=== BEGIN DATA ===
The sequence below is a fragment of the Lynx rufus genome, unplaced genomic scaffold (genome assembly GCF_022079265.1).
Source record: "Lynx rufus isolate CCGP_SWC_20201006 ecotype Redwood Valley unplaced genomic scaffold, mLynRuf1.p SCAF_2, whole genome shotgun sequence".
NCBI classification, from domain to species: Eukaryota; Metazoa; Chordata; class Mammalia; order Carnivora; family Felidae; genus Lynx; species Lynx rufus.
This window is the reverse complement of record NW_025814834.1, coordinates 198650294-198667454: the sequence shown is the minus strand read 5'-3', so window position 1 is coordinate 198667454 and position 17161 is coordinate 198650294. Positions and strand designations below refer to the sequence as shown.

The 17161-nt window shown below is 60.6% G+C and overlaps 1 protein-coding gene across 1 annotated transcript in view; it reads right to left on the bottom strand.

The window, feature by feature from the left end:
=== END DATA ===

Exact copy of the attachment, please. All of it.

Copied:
The sequence below is a fragment of the Lynx rufus genome, unplaced genomic scaffold (genome assembly GCF_022079265.1).
Source record: "Lynx rufus isolate CCGP_SWC_20201006 ecotype Redwood Valley unplaced genomic scaffold, mLynRuf1.p SCAF_2, whole genome shotgun sequence".
NCBI classification, from domain to species: Eukaryota; Metazoa; Chordata; class Mammalia; order Carnivora; family Felidae; genus Lynx; species Lynx rufus.
This window is the reverse complement of record NW_025814834.1, coordinates 198650294-198667454: the sequence shown is the minus strand read 5'-3', so window position 1 is coordinate 198667454 and position 17161 is coordinate 198650294. Positions and strand designations below refer to the sequence as shown.

The 17161-nt window shown below is 60.6% G+C and overlaps 1 protein-coding gene across 1 annotated transcript in view; it reads right to left on the bottom strand.

The window, feature by feature from the left end: